By Robert J. Latino, CEO Reliability Center Inc. [22 pages .pdf]
Abstract: Risky Business – Winter Newsletter 2018
My role as a Root Cause Analysis (RCA) practitioner, educator, author and software designer in the heavy manufacturing industries for the past 32 years played an important part of my perspective when researching the applicability of RCA in the healthcare field. I began my journey into the exploration of the healthcare culture nearly 20 years ago, and it has been an enlightening experience to say the least. In this paper I will seek to draw many parallels between the manufacturing/ process and healthcare cultures, with an emphasis on dramatically increasing patient safety in the short-term. Keeping in mind the entire time my primary experience in healthcare has been as a patient!
A Manufacturing Industry Outsider’s Journey into the Healthcare Culture
Let me start this paper off with a comment about healthcare – “Based on my past experiences, I believe that people who work in the healthcare field are one of the most committed groups to their profession that I have had the privilege to work with”. I make this statement up front, because many of the observations that I will outline in this paper, make give the misperception the above statement is not true.
I come from a field in the manufacturing industries called Reliability Engineering (RE). This field of engineering was pioneered in chemical manufacturing by Charles J. Latino while he was the founder and Director of the Reliability Center for AlliedSignal Corporation (Now
Honeywell) in 1972. Reliability Engineering is a field that focuses on equipment, process and human reliability of any ‘system’ (input, transformation, and output). One of the many methods and tools that we developed while in this group was the application of Root Cause Analysis (RCA) and Opportunity Analysis (OA) to manufacturing systems and processes.
Outsider: The Signals Were Stacking Up in Healthcare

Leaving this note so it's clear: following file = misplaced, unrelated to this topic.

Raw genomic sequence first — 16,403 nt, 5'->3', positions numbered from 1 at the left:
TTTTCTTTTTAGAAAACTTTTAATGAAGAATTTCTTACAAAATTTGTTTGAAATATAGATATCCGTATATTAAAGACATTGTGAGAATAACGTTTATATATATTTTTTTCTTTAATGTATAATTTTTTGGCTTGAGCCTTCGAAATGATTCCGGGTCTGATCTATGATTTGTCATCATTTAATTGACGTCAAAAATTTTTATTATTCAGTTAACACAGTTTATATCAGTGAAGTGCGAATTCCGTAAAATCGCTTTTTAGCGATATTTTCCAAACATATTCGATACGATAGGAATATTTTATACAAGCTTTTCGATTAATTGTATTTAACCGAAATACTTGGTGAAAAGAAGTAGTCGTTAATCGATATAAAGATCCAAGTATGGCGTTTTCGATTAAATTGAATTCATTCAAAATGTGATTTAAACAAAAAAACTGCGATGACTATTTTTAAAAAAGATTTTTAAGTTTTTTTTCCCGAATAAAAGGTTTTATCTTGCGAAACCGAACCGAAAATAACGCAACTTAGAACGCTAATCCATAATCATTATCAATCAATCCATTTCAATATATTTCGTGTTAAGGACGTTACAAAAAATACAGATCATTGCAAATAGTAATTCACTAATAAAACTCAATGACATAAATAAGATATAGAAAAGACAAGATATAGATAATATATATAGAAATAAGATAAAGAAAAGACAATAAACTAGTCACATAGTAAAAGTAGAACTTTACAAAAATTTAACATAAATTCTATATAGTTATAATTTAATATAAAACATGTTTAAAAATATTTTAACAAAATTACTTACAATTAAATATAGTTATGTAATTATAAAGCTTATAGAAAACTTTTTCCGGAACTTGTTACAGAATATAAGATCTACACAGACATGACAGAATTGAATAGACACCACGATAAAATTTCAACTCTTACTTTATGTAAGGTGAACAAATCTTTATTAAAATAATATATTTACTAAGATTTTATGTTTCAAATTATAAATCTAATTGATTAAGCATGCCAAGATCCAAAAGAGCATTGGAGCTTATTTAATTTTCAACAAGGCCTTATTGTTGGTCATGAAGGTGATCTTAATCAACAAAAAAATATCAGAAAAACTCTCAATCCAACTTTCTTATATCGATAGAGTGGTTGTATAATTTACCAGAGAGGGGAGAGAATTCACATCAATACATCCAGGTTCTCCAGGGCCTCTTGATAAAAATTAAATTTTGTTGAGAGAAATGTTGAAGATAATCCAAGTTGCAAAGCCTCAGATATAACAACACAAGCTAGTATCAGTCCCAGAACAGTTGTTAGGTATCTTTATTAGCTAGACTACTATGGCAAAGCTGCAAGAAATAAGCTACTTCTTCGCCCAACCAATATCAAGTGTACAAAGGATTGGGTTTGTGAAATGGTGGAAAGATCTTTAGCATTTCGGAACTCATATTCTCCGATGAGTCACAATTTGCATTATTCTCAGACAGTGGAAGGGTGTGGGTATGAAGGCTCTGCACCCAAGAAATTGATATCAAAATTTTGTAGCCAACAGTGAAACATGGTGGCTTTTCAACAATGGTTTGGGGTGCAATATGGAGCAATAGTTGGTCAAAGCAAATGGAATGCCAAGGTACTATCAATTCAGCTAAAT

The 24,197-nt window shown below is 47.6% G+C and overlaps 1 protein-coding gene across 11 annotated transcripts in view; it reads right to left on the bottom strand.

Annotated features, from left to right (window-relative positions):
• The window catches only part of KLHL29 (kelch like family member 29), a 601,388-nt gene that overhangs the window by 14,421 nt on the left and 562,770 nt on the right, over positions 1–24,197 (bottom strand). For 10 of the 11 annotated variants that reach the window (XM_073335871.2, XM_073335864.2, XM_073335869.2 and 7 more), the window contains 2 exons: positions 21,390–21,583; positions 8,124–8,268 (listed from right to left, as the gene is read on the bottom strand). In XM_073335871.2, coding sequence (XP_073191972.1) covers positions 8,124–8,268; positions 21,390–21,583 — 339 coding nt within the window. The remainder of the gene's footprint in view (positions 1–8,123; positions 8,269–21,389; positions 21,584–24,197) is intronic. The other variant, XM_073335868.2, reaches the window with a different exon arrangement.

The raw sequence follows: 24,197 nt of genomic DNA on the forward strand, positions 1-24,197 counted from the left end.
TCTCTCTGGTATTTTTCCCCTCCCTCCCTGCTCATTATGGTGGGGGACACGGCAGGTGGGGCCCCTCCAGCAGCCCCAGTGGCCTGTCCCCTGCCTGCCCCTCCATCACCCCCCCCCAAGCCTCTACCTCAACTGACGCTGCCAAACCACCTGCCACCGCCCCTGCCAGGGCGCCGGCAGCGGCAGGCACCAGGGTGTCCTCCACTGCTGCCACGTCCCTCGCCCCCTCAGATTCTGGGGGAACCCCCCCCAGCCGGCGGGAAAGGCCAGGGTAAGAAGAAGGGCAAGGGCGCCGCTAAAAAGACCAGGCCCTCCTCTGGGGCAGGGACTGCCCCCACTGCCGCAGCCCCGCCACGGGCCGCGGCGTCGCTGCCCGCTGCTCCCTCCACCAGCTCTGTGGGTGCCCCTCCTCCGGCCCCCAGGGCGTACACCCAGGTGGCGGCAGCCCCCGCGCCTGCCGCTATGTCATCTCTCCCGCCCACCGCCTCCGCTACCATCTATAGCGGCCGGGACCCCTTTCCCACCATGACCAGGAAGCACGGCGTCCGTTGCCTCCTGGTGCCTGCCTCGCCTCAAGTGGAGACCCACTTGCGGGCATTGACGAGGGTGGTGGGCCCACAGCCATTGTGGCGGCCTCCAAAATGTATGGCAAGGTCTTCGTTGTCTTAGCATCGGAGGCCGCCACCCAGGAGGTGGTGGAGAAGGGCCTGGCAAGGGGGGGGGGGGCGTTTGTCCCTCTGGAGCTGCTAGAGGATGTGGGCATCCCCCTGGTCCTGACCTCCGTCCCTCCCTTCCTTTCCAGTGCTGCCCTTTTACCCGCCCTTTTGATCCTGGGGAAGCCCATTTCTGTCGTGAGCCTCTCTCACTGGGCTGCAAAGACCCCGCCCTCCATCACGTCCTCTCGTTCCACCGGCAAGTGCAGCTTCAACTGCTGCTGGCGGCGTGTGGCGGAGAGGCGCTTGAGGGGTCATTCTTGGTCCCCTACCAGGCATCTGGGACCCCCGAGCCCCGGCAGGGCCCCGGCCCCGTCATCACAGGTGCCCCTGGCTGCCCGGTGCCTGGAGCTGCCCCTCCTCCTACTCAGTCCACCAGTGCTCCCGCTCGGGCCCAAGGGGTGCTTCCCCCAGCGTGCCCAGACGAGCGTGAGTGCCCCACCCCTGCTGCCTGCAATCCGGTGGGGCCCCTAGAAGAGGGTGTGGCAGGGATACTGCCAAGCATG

In 1998, it came to our attention that some studies that were coming out in the healthcare sector, would not be endearing to their ability to increase patient safety. We also followed pending legislation that showed a trend towards efforts to reduce medical error. In short, the writing was on the wall that the healthcare industry would soon become “under the microscope” for excessive medical errors and hence increase the patient’s risk of unnecessary harm. This tension in healthcare, at the time, peaked with the release of the IOM report in 1999 indicating that between 44,000 – 98,000 people are killed a year by medical error. Now the public uproar would ensue and would expose a worldwide epidemic of medical error. Since that iconic report in 1999, numerous subsequent reports have indicated the number of annual deaths due to medical error in the U.S. has exceeded 440,000.
As an ‘outsider’ to this healthcare sector, such numbers are appalling. Deaths by medical error are now the third leading cause of death for all Americans behind heart disease and cancer. I was even more frustrated, bordering on angry, when I found out in the fine print, the IOM report only considered “errors of commission”. Errors of commission are when someone takes an inappropriate action in handling a patient’s care and the patient ends up worse than they were before as a result of the error. My point here is that ‘errors of omission’ were not in the report. Errors of omission are where someone should have taken action and did not. For instance, a patient comes into the emergency with some symptoms that are not assessed/prioritized properly by triage. As a result, they wait in the waiting room for an extended period of time and suffer a heart attack, a seizure, or any other consequence of not being seen in a timely manner. I would personally see the number of deaths by errors of omission as being a significant multiple of those deaths by acts of commission. I have not met anyone in the healthcare profession who does not believe the IOM report on deaths was grossly conservative.
The Paradigm of Patient Safety
This is the point where my ‘outsider’s view’ of the hospital being a safe haven, turned to my paradigm about healthcare to ‘avoid getting hurt at all costs so that I do not have to run the risk of being admitted to a hospital’. I suspect that most Americans are like I was, they see going to the hospital as a place they can entrust their health and welfare in the professionals’ hands. Many healthcare professionals I have met throughout the last twenty years, indicated they would never leave a loved one alone for a minute in a hospital. They said everything must be watched and questioned regarding their loved one’s care… to be vigilant.
I have been attending numerous healthcare conferences over the years and the undeniable focus is on Patient Safety. I listen to very talented and esteemed speakers tell of their efforts to increase Patient Safety at their respective hospitals. During this time, I am thinking to myself, “If Patient Safety is only becoming the focus now, what was the focus before?” From my perspective as a patient, I would have thought Patient Safety was always the focus in healthcare.